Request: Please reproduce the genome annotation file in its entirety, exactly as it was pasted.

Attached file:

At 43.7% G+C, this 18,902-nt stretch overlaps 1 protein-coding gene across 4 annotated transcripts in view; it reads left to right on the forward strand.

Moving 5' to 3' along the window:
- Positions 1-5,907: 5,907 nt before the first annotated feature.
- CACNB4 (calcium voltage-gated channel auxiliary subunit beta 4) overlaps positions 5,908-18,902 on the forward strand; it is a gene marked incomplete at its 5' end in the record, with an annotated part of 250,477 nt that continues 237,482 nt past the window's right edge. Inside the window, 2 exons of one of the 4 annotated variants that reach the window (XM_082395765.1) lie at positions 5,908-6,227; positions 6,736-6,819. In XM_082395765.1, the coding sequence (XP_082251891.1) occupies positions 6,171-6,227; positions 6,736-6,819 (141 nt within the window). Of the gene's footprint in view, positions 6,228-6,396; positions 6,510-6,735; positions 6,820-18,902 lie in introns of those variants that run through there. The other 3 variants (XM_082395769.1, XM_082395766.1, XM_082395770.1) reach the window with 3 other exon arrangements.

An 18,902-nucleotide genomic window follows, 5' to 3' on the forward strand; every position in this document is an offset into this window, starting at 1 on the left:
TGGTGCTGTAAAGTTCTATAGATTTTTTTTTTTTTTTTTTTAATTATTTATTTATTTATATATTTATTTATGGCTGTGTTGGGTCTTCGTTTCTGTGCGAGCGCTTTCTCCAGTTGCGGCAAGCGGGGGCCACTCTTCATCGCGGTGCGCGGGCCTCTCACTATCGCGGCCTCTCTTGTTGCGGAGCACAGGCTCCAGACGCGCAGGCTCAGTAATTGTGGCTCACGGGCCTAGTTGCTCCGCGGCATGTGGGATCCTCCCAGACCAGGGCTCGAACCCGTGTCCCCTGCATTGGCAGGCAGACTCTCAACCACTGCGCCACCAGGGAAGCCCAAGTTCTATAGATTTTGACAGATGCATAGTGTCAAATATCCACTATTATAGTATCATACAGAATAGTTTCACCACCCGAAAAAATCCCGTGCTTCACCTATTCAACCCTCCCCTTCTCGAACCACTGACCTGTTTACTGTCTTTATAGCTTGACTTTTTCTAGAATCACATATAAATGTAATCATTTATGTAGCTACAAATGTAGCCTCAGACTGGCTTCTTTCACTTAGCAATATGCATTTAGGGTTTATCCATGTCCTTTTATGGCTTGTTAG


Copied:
At 43.7% G+C, this 18,902-nt stretch overlaps 1 protein-coding gene across 4 annotated transcripts in view; it reads left to right on the forward strand.

Moving 5' to 3' along the window:
- Positions 1-5,907: 5,907 nt before the first annotated feature.
- CACNB4 (calcium voltage-gated channel auxiliary subunit beta 4) overlaps positions 5,908-18,902 on the forward strand; it is a gene marked incomplete at its 5' end in the record, with an annotated part of 250,477 nt that continues 237,482 nt past the window's right edge. Inside the window, 2 exons of one of the 4 annotated variants that reach the window (XM_082395765.1) lie at positions 5,908-6,227; positions 6,736-6,819. In XM_082395765.1, the coding sequence (XP_082251891.1) occupies positions 6,171-6,227; positions 6,736-6,819 (141 nt within the window). Of the gene's footprint in view, positions 6,228-6,396; positions 6,510-6,735; positions 6,820-18,902 lie in introns of those variants that run through there. The other 3 variants (XM_082395769.1, XM_082395766.1, XM_082395770.1) reach the window with 3 other exon arrangements.

An 18,902-nucleotide genomic window follows, 5' to 3' on the forward strand; every position in this document is an offset into this window, starting at 1 on the left:
TGGTGCTGTAAAGTTCTATAGATTTTTTTTTTTTTTTTTTTAATTATTTATTTATTTATATATTTATTTATGGCTGTGTTGGGTCTTCGTTTCTGTGCGAGCGCTTTCTCCAGTTGCGGCAAGCGGGGGCCACTCTTCATCGCGGTGCGCGGGCCTCTCACTATCGCGGCCTCTCTTGTTGCGGAGCACAGGCTCCAGACGCGCAGGCTCAGTAATTGTGGCTCACGGGCCTAGTTGCTCCGCGGCATGTGGGATCCTCCCAGACCAGGGCTCGAACCCGTGTCCCCTGCATTGGCAGGCAGACTCTCAACCACTGCGCCACCAGGGAAGCCCAAGTTCTATAGATTTTGACAGATGCATAGTGTCAAATATCCACTATTATAGTATCATACAGAATAGTTTCACCACCCGAAAAAATCCCGTGCTTCACCTATTCAACCCTCCCCTTCTCGAACCACTGACCTGTTTACTGTCTTTATAGCTTGACTTTTTCTAGAATCACATATAAATGTAATCATTTATGTAGCTACAAATGTAGCCTCAGACTGGCTTCTTTCACTTAGCAATATGCATTTAGGGTTTATCCATGTCCTTTTATGGCTTGTTAG